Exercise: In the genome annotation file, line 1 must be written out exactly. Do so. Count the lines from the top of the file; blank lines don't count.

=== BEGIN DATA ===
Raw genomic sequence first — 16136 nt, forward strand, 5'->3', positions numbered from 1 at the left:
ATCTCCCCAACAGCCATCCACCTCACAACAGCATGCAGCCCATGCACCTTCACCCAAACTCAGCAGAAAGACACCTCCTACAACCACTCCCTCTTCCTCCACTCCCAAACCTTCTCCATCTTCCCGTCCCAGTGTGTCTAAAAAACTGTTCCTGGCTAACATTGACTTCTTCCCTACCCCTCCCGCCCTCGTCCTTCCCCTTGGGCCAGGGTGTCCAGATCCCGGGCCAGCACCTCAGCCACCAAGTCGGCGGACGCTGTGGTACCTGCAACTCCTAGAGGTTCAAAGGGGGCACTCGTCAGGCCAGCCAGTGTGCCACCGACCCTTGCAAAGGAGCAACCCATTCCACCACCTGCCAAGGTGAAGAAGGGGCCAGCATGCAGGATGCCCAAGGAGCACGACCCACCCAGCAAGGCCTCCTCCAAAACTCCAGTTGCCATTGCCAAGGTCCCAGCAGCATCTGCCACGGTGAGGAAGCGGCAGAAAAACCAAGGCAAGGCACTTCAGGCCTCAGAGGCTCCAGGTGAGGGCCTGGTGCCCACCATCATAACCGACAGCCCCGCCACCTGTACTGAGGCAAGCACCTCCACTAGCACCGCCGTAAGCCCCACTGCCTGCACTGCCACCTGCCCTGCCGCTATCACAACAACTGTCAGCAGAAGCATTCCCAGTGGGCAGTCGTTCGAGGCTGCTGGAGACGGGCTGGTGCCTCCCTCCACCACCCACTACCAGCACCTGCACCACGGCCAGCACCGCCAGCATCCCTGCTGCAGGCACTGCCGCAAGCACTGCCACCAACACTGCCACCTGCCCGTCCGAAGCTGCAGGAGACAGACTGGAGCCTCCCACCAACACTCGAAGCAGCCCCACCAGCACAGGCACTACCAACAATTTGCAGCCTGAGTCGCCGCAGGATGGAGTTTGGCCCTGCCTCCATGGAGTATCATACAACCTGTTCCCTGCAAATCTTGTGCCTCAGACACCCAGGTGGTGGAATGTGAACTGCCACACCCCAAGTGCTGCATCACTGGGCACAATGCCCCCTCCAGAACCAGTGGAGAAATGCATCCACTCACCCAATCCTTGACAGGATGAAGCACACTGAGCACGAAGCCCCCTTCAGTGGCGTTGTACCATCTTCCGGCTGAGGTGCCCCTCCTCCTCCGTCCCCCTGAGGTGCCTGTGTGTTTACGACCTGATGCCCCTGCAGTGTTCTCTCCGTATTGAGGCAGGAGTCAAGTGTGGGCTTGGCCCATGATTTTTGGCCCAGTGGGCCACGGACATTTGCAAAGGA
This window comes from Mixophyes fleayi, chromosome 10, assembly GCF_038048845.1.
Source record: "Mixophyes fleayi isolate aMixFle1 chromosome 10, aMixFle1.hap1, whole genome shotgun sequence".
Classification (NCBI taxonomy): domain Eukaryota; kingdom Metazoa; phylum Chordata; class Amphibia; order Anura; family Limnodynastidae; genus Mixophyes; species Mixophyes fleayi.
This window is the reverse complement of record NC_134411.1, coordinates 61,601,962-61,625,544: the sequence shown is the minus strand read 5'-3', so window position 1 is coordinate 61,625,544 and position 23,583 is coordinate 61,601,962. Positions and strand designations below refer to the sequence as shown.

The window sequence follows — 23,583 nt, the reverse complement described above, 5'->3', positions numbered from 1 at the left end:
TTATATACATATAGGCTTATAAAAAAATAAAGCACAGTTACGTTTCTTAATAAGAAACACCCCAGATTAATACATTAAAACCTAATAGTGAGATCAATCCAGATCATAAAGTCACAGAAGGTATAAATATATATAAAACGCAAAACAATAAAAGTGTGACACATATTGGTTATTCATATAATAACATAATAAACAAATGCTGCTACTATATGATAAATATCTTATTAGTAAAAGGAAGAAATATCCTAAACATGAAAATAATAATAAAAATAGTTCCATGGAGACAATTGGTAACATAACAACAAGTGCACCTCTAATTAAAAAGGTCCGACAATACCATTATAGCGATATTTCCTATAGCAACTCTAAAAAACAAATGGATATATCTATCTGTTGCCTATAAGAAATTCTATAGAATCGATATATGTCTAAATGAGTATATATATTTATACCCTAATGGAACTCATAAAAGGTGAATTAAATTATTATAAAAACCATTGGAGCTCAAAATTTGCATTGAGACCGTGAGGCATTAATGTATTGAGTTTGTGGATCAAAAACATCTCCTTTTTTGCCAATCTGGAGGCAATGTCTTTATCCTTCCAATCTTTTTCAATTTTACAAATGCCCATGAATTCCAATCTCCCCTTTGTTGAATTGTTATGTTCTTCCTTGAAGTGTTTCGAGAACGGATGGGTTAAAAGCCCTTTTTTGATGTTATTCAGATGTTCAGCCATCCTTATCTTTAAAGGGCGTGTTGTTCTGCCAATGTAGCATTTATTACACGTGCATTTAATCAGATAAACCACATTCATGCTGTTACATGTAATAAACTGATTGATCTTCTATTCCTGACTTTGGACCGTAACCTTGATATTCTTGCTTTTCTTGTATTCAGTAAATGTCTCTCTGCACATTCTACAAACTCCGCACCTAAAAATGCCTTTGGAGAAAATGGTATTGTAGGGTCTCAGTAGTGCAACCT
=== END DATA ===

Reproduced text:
Raw genomic sequence first — 16136 nt, forward strand, 5'->3', positions numbered from 1 at the left: